When I heard that the PSP was making rule changes I had to get on here to read your views on it, as our cynical views are usually very similar.

Through my entire paintball career I have been exactly what the PSP has wanted. When things were new I was simply a player, when things got expensive I became a guy willing to pay for others to play, when the PSP forced us into outcast, I became the guy with all the money that the PSP wants back.

So, Baca.. In your opinion, why has the PSP had such a hard time learning how to listen rather then speak? Why does it feel like they are so quick to change things year after year? Does stability mean nothing?

-eXilict

Baca Loco said...

Reiner & Otto
Pul-leaseee. Nobody, much less a vocal minority has ever influenced this industry. To think so is to misread the short history of paintball.

Chris
There are a number of factors involved. The PSP hasn't been all that interested in listening and 2, what the PSP thinks is best for the PSP doesn't always correspond to what some percentage of players claim to want. That and of course the PSP isn't and never was a monolithic entity and at different times different voices have held sway over the direction(s) the league moved. And I'm sure they've been smacked a time or two by the law of unintended consequences. Right now the league is in a real bind. The tourney model they operate on has always been defective and past scale and "success" have created a baseline of annual operating expenses that must be met. And all along there have been pressures to address issues they saw coming. And unfortunately some of those manipulations just plain failed or led to other complications.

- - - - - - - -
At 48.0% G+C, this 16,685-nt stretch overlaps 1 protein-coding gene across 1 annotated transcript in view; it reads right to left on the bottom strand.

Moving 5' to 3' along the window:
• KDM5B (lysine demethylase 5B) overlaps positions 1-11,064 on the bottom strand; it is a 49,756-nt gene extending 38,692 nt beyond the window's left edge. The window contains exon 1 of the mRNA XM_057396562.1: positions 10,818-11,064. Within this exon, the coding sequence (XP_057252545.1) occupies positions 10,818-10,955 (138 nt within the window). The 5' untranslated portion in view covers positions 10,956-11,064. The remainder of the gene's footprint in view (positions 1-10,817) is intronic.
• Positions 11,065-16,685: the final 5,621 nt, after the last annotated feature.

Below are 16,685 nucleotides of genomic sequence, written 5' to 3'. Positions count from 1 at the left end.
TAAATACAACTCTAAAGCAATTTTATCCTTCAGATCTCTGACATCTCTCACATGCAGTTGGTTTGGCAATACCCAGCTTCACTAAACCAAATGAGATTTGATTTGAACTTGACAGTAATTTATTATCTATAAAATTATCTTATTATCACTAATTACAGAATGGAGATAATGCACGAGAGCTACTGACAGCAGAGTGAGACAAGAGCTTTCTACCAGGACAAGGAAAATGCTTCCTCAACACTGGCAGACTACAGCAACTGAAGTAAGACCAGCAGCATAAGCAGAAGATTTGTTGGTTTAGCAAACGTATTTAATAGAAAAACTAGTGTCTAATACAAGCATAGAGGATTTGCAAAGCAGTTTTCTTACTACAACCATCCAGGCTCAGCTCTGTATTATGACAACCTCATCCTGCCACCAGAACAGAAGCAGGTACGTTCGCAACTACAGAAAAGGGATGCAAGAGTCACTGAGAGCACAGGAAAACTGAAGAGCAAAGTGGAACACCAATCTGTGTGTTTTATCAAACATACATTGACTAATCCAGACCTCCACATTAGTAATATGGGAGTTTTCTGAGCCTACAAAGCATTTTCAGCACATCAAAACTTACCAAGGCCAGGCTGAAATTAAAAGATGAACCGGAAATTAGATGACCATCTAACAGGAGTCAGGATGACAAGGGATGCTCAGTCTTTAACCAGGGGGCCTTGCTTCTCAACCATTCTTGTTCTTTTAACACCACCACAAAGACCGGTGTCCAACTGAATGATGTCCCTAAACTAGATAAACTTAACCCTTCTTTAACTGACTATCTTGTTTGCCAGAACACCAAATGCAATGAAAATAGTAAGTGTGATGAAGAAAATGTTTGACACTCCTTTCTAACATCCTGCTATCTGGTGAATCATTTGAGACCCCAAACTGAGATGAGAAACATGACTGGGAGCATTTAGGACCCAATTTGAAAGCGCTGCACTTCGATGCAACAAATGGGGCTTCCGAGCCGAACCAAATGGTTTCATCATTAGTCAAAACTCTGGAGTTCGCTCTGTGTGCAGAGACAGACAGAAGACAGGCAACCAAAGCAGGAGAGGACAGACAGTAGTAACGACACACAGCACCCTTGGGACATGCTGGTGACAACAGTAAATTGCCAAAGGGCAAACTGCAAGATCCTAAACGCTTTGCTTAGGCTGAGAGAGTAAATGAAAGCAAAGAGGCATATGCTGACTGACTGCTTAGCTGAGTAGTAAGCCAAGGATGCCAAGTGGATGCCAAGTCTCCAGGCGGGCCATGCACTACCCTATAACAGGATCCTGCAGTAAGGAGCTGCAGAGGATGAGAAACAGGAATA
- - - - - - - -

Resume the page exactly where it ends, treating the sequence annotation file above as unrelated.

Fairfax & Carstairs said...

@ Baca

It's just my cynicism showing after reading commentary from paintballers how to change paintball and 95% of them claim that it will be 10x better if it's cheaper. Paint cheaper, field cheaper, guns cheaper...

Baca Loco said...

Fairfax
Sounds like you need to go into the magic bean business since you already have a customer list.

bruce said...

Lower cost would obviously be a huge boon. @Fairfax

What these players really mean is cheaper paint.

Field fees/air, gas, food will remain the same. Paint is really the only variable that players expect should change in price.

Is it possible to go back to the days of extremely cheap paint?

Reiner Schafer said...

"Is it possible to go back to the days of extremely cheap paint?"

Could it be that the extremely cheap paint was being subsidized by the now struggling paintball makers? If that's the case, then I would venture a guess that it will not be happening anytime soon.